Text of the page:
7 tips to Engage Decision-makers to Influence Biodiversity Policy

24 May 2024

As a young person, it’s easy to feel powerless when trying to influence policies and decision-making, especially when you want to stand up for Nature against powerful entities that profit from harmful practices or political inaction. However, it is important to remember that each and every one of us can take action and stand up for what we believe in. One of the most effective ways to do this is through lobbying, i.e., influencing decisions made by policymakers – be it at the local, regional, national or international level.

Written with the contribution of Alice Pasqualato, Policy Officer, Global Initiative to End Wildlife Crime.

Giulia Testa, now EYR coordinator, kickstarted and led a youth advocacy project focused on the Nature Restoration law back in 2021.

Biodiversity lobbying is crucial as it directly influences key environmental policies and laws. Powerful opposing lobbies can quickly undermine years of progress on environmental issues, as demonstrated by the delayed and weakened Nature Restoration Law. Effective biodiversity lobbying also secures funding and support for key services, such as environmental law enforcement and educational programs. Additionally, it shows policymakers that environmentalists are a competent and organised force that cannot be ignored.

What exactly is lobbying and where do I even start?

Lobbying can take various forms: it can be done through a direct engagement with policymakers, or through grassroots and/or media campaigns. Direct lobbying includes activities like engaging with policymakers and their staff, for example by providing data and other technical information, drafting suggestions and proposing alternative approaches. Grassroots lobbying and media campaigns, on the other hand, focus on mobilising the public to influence their representatives through public campaigns and advocacy, as well as targeted media outreach. This article will primarily focus on direct lobbying strategies.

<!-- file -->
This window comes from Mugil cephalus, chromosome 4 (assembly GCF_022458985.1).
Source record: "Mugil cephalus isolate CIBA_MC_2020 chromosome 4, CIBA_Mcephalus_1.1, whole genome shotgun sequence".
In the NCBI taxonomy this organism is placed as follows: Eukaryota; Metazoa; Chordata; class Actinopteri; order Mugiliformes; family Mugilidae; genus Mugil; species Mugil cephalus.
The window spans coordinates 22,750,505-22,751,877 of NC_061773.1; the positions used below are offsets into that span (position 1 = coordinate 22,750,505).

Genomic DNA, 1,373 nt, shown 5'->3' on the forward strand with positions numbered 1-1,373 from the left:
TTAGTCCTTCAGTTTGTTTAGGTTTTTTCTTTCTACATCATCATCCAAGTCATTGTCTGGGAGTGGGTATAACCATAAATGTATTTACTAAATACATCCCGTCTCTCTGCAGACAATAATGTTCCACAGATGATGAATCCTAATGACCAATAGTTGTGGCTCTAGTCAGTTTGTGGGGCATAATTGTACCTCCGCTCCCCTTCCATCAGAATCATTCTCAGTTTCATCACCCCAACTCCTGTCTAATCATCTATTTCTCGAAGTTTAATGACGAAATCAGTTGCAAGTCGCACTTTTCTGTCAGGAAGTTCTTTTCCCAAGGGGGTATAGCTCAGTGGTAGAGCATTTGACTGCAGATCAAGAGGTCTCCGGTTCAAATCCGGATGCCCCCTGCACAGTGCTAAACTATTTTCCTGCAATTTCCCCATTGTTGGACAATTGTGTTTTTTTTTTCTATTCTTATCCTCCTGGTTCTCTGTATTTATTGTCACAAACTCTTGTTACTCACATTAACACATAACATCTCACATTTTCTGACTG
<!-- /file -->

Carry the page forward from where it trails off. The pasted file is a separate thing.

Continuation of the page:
Getting involved in lobbying may seem daunting at first, but there are practical steps to get started. Firstly, conduct thorough research on the issue you are passionate about and identify your advocacy goals. Next, look for like-minded people as well as experts who can support you, both by sharing the mental/emotional burden of this endeavour and by providing their expertise (hint – the EYR network might be a great place to find your team)!

Once you have assembled your team, discuss your strategy and identify your target audience. Research who you need to influence to obtain your desired outcome and what the steps are to achieving this. As a next step, draft your written material such as draft emails, a collection of scientific studies on the topic, a short (but convincing!) briefing paper explaining the issue and possible solutions, social media material, etc.

Now it is time to reach out to the policymaker! You might be able to find their contact information online, or alternatively you might need to call or visit their workplace directly (i.e., the city council) to ask for an appointment. In-person meetings are normally the most effective, but when they are not possible make sure you ask for a phone or video call instead. If you don’t receive an answer within a reasonable timeframe, get creative! For example, you could send your material via post as, nowadays, public figures are often overwhelmed by emails. After your meeting, don’t forget to follow up and share all the material you discussed.